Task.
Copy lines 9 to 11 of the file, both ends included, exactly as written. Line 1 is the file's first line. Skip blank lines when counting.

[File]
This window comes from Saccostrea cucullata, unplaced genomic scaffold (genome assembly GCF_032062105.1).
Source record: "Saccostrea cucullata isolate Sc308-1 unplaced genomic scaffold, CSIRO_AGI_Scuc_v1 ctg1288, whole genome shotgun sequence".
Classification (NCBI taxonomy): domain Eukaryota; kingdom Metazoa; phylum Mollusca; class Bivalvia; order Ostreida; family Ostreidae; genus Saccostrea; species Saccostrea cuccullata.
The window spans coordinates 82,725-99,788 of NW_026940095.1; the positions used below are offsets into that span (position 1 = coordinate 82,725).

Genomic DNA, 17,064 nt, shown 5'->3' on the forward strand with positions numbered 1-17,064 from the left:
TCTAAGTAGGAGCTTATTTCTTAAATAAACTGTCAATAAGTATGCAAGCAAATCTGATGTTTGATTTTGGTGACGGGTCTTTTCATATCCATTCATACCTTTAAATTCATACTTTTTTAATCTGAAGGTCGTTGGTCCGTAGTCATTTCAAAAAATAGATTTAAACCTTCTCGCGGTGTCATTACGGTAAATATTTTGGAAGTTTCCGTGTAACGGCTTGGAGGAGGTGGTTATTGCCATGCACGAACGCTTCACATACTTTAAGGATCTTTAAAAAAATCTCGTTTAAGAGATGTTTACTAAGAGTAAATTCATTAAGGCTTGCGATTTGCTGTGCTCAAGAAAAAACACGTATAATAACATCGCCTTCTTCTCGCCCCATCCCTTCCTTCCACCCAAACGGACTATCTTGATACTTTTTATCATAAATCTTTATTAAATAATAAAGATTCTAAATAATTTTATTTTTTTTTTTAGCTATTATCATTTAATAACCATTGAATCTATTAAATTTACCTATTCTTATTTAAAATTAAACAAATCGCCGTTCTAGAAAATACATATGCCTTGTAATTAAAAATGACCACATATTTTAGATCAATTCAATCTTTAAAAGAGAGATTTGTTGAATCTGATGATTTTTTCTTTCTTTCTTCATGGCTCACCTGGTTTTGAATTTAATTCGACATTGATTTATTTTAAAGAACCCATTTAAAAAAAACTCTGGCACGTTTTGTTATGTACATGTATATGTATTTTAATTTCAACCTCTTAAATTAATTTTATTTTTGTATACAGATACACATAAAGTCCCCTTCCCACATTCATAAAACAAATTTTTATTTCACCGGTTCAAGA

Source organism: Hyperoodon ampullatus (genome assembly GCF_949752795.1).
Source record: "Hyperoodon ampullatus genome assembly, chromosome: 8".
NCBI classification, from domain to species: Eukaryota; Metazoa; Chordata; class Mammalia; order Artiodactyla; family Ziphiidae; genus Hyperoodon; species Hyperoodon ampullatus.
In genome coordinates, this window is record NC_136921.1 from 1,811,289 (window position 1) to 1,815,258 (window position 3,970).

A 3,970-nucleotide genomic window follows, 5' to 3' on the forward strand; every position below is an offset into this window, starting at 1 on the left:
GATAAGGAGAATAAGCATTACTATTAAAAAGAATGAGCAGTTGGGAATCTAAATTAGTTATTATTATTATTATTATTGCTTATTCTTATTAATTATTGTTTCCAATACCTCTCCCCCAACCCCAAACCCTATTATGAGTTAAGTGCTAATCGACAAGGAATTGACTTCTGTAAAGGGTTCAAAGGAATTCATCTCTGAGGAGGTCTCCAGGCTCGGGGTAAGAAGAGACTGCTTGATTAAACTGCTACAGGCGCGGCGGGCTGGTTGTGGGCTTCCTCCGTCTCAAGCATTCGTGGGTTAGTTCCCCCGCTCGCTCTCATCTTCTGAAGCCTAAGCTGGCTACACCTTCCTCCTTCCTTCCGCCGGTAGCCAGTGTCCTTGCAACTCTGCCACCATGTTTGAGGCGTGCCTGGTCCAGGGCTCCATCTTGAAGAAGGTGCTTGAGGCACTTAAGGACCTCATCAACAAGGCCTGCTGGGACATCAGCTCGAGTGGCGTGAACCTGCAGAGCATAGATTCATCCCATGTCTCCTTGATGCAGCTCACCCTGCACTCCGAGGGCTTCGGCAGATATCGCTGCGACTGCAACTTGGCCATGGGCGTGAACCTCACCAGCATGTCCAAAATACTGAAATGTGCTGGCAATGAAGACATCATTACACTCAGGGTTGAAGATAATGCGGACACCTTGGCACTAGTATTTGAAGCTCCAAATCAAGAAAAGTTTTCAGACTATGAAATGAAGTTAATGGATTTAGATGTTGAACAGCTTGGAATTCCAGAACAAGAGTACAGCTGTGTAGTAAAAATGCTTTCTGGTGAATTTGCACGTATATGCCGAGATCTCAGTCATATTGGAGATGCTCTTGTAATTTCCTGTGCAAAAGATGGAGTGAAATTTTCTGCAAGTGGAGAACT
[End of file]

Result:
NCBI classification, from domain to species: Eukaryota; Metazoa; Chordata; class Mammalia; order Artiodactyla; family Ziphiidae; genus Hyperoodon; species Hyperoodon ampullatus.
In genome coordinates, this window is record NC_136921.1 from 1,811,289 (window position 1) to 1,815,258 (window position 3,970).

A 3,970-nucleotide genomic window follows, 5' to 3' on the forward strand; every position below is an offset into this window, starting at 1 on the left: